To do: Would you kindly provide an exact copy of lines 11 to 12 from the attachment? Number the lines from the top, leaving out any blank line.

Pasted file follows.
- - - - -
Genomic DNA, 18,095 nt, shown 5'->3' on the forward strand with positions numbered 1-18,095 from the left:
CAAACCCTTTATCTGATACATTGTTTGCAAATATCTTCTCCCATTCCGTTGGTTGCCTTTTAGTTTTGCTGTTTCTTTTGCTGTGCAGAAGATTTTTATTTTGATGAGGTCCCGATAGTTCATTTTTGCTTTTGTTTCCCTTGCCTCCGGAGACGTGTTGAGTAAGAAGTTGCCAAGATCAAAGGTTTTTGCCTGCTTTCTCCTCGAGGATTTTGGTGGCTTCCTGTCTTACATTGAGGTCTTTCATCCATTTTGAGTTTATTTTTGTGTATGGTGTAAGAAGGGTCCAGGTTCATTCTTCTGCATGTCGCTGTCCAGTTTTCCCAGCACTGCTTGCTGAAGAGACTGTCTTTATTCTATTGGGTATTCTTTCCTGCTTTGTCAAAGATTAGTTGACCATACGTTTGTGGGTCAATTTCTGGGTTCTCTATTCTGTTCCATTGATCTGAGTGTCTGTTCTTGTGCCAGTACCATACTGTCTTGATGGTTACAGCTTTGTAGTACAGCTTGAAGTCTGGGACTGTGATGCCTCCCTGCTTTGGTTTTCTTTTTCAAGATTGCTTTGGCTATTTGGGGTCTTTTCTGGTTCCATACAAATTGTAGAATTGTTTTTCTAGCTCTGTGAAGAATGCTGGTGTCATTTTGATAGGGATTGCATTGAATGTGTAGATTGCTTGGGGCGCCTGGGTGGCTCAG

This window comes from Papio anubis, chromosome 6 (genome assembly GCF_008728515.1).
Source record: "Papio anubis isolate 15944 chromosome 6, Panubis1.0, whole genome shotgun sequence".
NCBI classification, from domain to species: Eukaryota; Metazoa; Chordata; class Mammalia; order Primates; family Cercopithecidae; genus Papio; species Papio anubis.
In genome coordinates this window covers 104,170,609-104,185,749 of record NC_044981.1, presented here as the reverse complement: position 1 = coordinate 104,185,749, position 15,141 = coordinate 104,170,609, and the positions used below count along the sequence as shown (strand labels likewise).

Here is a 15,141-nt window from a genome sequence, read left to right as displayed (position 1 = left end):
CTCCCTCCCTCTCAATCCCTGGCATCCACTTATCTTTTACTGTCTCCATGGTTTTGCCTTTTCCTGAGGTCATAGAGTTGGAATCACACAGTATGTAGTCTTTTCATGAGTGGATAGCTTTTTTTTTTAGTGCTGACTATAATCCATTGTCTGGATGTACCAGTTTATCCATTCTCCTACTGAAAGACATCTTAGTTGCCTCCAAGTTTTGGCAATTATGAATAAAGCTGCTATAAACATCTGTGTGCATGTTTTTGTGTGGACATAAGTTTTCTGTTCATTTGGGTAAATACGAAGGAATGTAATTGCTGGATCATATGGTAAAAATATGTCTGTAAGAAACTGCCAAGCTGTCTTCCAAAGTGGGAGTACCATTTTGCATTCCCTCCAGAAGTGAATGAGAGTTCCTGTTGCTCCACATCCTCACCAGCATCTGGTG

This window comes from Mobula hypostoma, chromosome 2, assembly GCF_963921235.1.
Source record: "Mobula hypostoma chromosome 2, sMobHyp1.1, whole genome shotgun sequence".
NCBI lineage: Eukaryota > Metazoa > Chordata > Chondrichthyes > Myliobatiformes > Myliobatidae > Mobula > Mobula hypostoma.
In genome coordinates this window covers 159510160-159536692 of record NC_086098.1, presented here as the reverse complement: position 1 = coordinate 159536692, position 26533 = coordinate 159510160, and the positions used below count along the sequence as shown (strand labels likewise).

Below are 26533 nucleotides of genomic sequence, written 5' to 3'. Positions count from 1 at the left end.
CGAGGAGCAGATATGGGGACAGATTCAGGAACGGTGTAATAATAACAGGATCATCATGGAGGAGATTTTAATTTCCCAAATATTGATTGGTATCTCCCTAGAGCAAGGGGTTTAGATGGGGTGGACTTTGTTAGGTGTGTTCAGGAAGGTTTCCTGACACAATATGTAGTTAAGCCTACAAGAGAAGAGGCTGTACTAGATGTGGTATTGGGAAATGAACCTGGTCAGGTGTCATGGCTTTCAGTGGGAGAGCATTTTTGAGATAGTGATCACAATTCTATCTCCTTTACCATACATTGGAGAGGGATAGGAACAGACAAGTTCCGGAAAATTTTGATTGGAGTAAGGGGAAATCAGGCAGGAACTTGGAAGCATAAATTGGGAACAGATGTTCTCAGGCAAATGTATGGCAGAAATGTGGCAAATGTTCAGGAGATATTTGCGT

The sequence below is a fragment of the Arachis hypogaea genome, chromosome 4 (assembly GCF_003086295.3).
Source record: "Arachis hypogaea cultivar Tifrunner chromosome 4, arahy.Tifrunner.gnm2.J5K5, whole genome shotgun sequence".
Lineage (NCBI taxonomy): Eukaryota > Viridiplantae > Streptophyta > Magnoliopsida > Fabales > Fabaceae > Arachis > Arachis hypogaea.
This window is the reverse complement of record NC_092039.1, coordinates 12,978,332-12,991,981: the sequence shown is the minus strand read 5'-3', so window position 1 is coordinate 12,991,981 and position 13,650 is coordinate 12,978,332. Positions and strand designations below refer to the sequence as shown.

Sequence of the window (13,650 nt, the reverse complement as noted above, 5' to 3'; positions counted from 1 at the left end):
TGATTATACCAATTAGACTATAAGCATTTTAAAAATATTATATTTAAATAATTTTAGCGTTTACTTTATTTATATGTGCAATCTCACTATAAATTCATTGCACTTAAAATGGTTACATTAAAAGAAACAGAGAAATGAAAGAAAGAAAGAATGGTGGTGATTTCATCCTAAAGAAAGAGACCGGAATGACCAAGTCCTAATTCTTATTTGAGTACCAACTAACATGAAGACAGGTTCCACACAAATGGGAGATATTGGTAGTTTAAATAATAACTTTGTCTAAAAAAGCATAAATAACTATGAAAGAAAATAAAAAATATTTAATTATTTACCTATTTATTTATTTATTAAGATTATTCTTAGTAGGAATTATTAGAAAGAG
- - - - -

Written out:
NCBI lineage: Eukaryota > Metazoa > Chordata > Chondrichthyes > Myliobatiformes > Myliobatidae > Mobula > Mobula hypostoma.
In genome coordinates this window covers 159510160-159536692 of record NC_086098.1, presented here as the reverse complement: position 1 = coordinate 159536692, position 26533 = coordinate 159510160, and the positions used below count along the sequence as shown (strand labels likewise).